Yeah, so when we go into a new context, and the Syrian refugees is a great example, we were the first recipients with our partner IRC of The MacArthur 100 and change award. So $100 million. And the problem that we set out was, we have more displaced children in the world now than we've ever had. There are more displaced people since World War Two, half of them are children. How do we address comfort and care, education, when all of the consistency of daily life for them has been destroyed? And I will say unfortunately, five years later, it's even worse, right? So that was that was the problem we set up to. To do that we went in to context. So we do a needs assessment every time we're going into a new context. And we go in and we work with local parents and teachers and providers and clinics and say, Hey, what are the problems we should be solving? Right? This is not a we do have core impact areas that we you know, want to focus on of outcomes. We're always conceptualizing and saying, What is the most important problem we need to solve for children and families? And then we, I will say mesh that with okay, what are we actually good at Sesame? We're not getting diapers on the ground, right? Like, where what is their lane? And who should we be partnering with? In this case for those Syrian refugees, we already had IRC as a partner going into sort of developing the problem set. And then how do we go and solve this problem together leveraging what we're really great at and what you're great at? What are the educational outcomes we need to be reaching? What again, are the contexts are we in high or low tech? You know, what, what is the right model, and let me give you an example of both how we plan but how we have to pivot to with the Syrian refugees. So we went in and partnered with IRC, and we were creating curricula IRC has these on the ground preschools and obviously have lots of services for refugees in context. And so we had created all this content with a new program called Ahlan Simsim, which was whole child curriculum, but really focused on emotional well being knowing that these kids, like that's what you have to address the beginning, if you don't have emotional well being and mental health and social emotional skills, you can't do the rest of it, right. And that's, of course, what they're dealing with. So we went in, and we said, Okay, we've created this program, again, with a partner in Jordan co-produced. We had local advisors for education, right. This is really thinking about being it's hyperlocal. Even having conversations around, like what language should be using, I mean, these are all the things that we spend so long working on before we ever put anything that's on screen. And so we're going and we're gonna put this in this in the preschools and then COVID happened. Couldn't go into preschools. And we were lucky that MacArthur as a funder, which is not always the case, trusted us and was flexible and said, All right, how are you going to pivot? And we went back and we said, Okay, we're going to take the content we've created, we're going to leverage these teachers that were supposed to be going into schools, can't go into schools now, right? And we're going to take these families that we we knew that communities, and we're going to go low tech, we're going to use WhatsApp. And we're literally just going to create a virtual program, right? So the teachers were had like small parent groups, the refugee families, and again, everything's contextually based. But we do think that there's interesting learning years, we can bring into their contexts. In families, this was super important. This was their child's learning. It's not like this is supplemental, this was their education. And so we brought this content we brought them on, and the teachers worked with the kids and parents, I think was three days a week for 30 minutes. So pretty low dosage, and they did it over 11 weeks. And in 11 weeks, we were working with NYU, they were doing a summative evaluation for us. And 11 weeks, we were able to show outcomes equivalent to a year of in person preschool. So these refugee kids who normally would have been left behind, actually leap forward, because we were able to partner and have the resources to get this. So we're looking at this and going oh my god, what else can we do? Right? Like this is it may not completely replicate somewhere else. But okay, so we leverage the teachers, we leverage the parents, we have the kids, we have the content, we found some secret sauce. So now we're looking and saying how do we take that next? That's just one example of how we go in. And, you know, we were thinking always about, again, sort of scale sustainability, the the impact model that I've developed as I came in as the impact officers to say, All right, we always need to measure ourselves on reach, right? Because for us reach is super important. We're a media company, or an education company engagement. Because lots of people can reach a lot of people, but they don't necessarily have engaging content. I'm sure we've all experienced that with educational media, right? So engagement is critical. And then efficacy, right. And for us, it's almost like a funnel, right? You have to reach to teach, you have to engage. And then you have to show that the work you're doing is actually moving the needle on the outcomes that we've set out. And so that's how we measure ourselves, which is not easy, but we think is probably, in some respects, the most important thing we do.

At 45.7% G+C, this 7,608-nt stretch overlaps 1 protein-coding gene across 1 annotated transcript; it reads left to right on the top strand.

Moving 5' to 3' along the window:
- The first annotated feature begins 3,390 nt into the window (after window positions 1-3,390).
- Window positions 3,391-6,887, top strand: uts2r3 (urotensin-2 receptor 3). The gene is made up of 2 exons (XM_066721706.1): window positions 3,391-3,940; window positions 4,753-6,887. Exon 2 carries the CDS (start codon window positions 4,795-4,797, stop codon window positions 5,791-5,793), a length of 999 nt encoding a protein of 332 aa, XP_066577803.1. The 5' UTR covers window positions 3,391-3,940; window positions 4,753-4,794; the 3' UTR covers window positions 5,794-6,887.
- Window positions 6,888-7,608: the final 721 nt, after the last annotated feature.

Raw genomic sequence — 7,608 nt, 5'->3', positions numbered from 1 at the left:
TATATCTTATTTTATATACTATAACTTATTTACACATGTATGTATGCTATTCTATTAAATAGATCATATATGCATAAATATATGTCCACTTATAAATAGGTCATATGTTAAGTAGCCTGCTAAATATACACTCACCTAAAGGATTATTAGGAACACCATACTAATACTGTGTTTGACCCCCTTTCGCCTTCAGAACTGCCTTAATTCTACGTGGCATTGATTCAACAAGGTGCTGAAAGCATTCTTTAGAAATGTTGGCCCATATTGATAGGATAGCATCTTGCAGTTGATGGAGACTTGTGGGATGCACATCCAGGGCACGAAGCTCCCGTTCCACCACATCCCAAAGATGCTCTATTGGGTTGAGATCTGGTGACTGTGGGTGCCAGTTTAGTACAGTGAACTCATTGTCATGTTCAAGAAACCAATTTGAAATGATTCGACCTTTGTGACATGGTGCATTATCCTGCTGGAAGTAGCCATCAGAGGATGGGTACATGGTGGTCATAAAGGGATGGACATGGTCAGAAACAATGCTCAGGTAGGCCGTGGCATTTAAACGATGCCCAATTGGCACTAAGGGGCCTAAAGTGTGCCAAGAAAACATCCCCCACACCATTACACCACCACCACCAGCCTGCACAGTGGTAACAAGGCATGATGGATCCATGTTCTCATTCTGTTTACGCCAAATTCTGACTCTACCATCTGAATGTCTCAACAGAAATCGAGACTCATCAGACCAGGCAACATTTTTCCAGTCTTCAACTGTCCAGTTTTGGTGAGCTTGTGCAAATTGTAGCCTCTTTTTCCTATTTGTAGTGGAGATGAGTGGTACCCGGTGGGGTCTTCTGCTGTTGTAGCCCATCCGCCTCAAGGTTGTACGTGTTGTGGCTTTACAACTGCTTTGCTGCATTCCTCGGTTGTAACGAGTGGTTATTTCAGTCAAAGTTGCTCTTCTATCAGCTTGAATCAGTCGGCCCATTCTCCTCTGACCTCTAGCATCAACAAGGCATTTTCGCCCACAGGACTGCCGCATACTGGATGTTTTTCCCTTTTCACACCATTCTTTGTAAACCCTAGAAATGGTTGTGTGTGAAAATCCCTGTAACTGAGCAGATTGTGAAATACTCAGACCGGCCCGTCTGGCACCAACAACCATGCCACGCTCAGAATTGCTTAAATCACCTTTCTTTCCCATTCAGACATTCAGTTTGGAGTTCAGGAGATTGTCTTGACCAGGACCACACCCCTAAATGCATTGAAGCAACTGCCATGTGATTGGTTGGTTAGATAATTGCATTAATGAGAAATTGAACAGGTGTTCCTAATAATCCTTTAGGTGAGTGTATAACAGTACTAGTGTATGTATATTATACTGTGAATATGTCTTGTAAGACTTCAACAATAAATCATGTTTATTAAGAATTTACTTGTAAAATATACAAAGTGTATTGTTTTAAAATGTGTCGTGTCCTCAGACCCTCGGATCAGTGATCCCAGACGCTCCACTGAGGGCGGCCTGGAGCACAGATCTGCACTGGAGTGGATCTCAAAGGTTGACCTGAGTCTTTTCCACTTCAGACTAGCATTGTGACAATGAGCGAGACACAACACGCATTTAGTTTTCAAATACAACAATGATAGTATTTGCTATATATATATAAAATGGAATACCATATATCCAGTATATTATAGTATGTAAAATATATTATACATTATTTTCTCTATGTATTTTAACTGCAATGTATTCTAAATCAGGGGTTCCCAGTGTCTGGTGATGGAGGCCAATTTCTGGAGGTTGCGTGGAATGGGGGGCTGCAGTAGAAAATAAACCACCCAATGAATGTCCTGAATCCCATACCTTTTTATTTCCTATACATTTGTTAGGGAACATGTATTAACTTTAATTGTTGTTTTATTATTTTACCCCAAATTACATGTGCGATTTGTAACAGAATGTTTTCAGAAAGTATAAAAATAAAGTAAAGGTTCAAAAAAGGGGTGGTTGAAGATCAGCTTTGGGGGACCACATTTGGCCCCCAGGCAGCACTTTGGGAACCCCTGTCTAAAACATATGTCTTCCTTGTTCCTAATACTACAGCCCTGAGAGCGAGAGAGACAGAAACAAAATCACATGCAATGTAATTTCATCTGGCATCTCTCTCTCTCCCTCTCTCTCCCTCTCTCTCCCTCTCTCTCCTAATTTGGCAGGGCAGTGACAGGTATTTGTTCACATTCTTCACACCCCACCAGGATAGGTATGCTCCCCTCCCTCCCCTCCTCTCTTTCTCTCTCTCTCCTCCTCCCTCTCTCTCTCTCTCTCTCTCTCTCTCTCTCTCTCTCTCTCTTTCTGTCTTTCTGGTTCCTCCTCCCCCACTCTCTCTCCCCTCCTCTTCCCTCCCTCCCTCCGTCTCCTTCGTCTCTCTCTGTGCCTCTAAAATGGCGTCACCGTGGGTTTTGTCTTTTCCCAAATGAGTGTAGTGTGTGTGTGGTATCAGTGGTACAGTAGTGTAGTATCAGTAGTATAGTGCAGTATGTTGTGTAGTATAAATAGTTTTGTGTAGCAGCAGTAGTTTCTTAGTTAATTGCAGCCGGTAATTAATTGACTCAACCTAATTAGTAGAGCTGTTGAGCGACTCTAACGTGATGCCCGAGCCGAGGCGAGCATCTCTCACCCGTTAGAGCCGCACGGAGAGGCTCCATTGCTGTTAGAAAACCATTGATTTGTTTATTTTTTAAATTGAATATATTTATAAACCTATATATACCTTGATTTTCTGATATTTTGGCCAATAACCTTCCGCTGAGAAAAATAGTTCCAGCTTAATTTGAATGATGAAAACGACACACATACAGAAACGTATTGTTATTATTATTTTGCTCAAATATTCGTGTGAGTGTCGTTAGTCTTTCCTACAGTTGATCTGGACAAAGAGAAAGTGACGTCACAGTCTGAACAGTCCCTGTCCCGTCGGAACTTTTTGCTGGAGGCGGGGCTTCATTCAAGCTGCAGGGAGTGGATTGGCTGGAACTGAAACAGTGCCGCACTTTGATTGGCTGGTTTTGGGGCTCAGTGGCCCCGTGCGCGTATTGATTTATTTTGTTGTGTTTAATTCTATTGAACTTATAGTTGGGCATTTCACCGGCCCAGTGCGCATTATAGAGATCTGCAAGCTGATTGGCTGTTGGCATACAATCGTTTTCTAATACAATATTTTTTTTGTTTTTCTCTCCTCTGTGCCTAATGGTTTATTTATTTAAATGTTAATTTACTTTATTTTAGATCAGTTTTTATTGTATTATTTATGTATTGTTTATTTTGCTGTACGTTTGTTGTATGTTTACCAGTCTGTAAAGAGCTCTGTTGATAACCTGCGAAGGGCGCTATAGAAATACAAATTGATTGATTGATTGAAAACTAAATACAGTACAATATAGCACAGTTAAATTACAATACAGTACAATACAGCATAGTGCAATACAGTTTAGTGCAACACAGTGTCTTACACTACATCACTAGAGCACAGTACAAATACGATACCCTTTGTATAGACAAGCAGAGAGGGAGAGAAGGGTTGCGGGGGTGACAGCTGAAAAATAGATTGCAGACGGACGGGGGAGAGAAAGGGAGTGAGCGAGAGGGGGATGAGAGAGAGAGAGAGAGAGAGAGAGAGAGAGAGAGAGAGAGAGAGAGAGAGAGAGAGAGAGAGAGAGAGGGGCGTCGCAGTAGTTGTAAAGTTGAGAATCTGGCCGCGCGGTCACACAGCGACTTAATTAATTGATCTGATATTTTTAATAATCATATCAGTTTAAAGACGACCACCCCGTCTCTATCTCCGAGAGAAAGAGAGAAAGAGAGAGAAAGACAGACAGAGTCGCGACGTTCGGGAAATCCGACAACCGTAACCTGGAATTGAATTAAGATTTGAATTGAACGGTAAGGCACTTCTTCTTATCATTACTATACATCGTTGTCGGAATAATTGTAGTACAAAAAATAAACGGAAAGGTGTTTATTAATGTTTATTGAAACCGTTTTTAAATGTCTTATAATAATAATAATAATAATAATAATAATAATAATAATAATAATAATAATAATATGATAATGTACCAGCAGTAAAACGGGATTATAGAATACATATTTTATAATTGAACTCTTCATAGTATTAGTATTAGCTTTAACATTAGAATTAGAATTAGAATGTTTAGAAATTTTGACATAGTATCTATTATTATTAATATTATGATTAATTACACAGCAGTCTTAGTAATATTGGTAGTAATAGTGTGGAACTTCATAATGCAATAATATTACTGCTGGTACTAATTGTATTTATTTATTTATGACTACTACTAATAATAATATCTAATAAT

Lauren Lin (host) 19:19